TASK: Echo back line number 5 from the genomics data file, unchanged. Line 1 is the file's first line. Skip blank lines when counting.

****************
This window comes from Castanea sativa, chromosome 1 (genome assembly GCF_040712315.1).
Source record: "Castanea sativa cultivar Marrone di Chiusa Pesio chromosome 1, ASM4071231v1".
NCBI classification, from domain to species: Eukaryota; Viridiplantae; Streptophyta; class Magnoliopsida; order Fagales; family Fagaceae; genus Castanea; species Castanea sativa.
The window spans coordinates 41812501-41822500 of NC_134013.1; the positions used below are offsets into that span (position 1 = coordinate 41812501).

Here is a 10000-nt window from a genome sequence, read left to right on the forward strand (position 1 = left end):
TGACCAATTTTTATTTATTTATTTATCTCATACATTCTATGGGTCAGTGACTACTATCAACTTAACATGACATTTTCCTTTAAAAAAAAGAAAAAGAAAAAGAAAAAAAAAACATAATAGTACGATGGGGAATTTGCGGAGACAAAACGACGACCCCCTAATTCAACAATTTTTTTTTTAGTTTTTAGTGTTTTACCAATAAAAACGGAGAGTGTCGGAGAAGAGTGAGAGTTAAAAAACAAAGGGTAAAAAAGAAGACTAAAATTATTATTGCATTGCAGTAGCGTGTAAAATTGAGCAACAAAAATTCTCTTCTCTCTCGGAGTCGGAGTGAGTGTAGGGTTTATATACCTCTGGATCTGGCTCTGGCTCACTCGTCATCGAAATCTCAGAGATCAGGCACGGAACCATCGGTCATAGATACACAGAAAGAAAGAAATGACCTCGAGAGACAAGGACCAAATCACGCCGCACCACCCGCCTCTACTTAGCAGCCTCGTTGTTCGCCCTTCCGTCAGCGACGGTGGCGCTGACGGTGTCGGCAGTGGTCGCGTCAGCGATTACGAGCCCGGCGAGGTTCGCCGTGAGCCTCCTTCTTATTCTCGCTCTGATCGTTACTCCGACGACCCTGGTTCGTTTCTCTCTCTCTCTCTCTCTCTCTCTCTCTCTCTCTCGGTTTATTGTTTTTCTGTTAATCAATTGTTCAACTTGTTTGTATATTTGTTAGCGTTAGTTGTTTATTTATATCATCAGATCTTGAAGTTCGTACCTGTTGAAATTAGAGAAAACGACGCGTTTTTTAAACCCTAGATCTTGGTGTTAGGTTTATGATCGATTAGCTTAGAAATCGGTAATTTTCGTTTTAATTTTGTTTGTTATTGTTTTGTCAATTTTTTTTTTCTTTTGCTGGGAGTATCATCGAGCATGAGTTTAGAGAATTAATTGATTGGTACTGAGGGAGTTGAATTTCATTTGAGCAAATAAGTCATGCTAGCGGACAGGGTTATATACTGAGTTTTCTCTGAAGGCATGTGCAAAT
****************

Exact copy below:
Here is a 10000-nt window from a genome sequence, read left to right on the forward strand (position 1 = left end):